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Breaking the Fraud "Triangle" in Your Business

According to the Association of Certified Fraud Examiners (ACFE), fraud occurs in the workplace when three elements exist: pressure, opportunity and attitude.  Pressure can exist when employees are experiencing a financial hardship.  Opportunity may be present when there is lax oversight or weak internal controls.  An attitude that "everyone does it" or "just this once" can provide the rationalization to an employee to initiate and perpetrate a fraud.

To effectively control or minimize fraud, employers and business owners must be vigilant in their efforts to "break" one or more of the three elements that are conducive to fraud.  Why is this so important?

In their recent annual survey the ACFE noted the key results of their survey:
  • The median loss figure for workplace fraud is $160,000
  • 80% of frauds involved the misappropriation of cash
  • Nearly a quarter of all workplace frauds originated within the accounting function

With that as a background, here are some simple steps to take to protect your business:

Step #1
Segregate steps in your internal accounting processes among different employees.  For example, the person who handles accounts receivable should not be the same person who makes the daily bank deposit.  One simple procedure is to have the monthly bank statement mailed to the residence of the business owner.  The owner should take a few minutes to thumb through the checks looking at signatures and endorsements.  This sends a strong message from the owner to the person preparing the bank reconciliation that "I'm watching".  If you think your office is too small to break-up duties, we can show you how it is done when there are as little as 2, 3 or 4 employees in an office.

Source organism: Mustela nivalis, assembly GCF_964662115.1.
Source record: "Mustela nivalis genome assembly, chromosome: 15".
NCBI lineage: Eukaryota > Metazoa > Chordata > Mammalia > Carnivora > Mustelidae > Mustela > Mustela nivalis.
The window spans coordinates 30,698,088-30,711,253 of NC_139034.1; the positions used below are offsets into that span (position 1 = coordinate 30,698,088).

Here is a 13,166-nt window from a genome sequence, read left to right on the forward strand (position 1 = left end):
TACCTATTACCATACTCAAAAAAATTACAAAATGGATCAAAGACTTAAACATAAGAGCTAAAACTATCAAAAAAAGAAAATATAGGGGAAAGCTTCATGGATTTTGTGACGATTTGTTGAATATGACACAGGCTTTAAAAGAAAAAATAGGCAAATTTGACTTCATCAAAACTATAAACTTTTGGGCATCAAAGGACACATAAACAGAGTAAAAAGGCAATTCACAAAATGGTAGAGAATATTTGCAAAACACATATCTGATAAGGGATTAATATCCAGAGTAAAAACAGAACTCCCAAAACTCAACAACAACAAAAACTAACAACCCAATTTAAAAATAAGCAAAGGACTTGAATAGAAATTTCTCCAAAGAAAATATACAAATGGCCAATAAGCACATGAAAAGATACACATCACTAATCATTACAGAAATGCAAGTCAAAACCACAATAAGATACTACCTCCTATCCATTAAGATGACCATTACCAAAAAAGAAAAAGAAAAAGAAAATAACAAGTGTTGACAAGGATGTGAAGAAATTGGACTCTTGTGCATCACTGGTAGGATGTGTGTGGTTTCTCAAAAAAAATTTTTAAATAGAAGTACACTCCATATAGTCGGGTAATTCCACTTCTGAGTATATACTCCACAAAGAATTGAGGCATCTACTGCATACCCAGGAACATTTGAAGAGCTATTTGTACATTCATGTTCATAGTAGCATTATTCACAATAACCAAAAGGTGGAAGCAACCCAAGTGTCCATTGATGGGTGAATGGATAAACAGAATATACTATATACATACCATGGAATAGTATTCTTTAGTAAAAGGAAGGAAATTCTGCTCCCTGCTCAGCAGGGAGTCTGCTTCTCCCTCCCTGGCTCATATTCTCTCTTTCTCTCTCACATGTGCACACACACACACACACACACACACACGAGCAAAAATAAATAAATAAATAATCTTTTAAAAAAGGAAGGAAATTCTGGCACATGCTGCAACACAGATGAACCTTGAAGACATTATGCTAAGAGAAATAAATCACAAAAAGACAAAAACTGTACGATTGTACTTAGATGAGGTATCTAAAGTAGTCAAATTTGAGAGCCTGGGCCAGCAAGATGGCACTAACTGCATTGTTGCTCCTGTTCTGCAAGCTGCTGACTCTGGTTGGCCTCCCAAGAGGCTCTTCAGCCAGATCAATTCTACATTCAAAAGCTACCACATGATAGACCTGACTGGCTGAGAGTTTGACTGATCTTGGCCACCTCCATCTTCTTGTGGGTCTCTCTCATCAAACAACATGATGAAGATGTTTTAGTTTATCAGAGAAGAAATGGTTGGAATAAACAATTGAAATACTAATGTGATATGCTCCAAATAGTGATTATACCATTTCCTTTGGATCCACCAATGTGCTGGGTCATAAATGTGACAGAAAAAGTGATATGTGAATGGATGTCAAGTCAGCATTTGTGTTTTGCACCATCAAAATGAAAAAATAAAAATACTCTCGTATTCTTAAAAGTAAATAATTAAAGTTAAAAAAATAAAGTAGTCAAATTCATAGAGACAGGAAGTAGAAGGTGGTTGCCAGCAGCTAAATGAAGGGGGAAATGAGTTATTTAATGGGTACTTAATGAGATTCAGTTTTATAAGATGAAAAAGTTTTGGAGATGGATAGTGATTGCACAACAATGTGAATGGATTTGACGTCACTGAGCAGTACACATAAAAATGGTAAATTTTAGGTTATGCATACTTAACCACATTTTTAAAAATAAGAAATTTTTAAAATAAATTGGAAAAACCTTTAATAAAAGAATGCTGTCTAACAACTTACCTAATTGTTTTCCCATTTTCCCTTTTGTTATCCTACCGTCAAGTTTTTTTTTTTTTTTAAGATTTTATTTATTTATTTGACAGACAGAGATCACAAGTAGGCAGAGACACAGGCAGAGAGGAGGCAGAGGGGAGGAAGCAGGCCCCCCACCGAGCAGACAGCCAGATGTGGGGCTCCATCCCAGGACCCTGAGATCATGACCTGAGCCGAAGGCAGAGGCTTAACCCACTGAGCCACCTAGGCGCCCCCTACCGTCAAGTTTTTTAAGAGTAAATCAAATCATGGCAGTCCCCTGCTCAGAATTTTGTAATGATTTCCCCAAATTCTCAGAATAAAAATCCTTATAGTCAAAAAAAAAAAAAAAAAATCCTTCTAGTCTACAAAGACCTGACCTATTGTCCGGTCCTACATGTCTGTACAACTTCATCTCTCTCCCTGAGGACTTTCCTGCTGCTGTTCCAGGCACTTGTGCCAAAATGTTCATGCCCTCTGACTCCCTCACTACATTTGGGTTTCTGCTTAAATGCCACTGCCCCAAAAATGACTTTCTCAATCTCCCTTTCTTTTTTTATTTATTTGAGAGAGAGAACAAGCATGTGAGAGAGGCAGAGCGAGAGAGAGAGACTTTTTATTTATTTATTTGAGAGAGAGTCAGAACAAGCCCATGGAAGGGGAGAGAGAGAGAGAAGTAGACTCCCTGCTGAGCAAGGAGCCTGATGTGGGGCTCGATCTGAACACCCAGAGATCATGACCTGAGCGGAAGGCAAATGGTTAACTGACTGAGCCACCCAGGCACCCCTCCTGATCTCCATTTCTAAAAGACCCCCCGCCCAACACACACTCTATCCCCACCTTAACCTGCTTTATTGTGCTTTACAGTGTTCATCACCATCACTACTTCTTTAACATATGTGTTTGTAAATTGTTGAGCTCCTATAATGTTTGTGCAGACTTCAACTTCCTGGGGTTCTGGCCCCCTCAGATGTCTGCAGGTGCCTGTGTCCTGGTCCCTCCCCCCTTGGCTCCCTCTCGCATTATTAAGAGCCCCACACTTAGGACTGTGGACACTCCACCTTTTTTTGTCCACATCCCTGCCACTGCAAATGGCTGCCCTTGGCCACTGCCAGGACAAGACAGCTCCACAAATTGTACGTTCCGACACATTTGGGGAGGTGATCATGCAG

Steps #2
Only sign checks when the supporting invoice is attached or readily available.  Never, ever sign checks in blank.

Step #3
Cross-train employees if possible, and require employees to take vacations.  While the employee who never takes a vacation or sick day may seem ideal, they might also have a reason to stick around so closely.

Step #4
Keep in tune with your employees' personal lives.  Divorce, medical bills or an unemployed spouse could become sources of pressure for an otherwise well-intentioned employee.

We believe the vast majority of employees are honest and come to work trying to do their best.  However, external pressures and internal temptations can sometimes cause employees to drift over to the "dark side".  It is incumbent on employers and business owners to remove temptations and monitor those pressures. 

That protects everyone!

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762 W Eisenhower Blvd
Loveland, Colorado 80537

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1212 Graves Avenue
Estes Park, Colorado 80517


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21398 Provincial Blvd
Katy, Texas 77450

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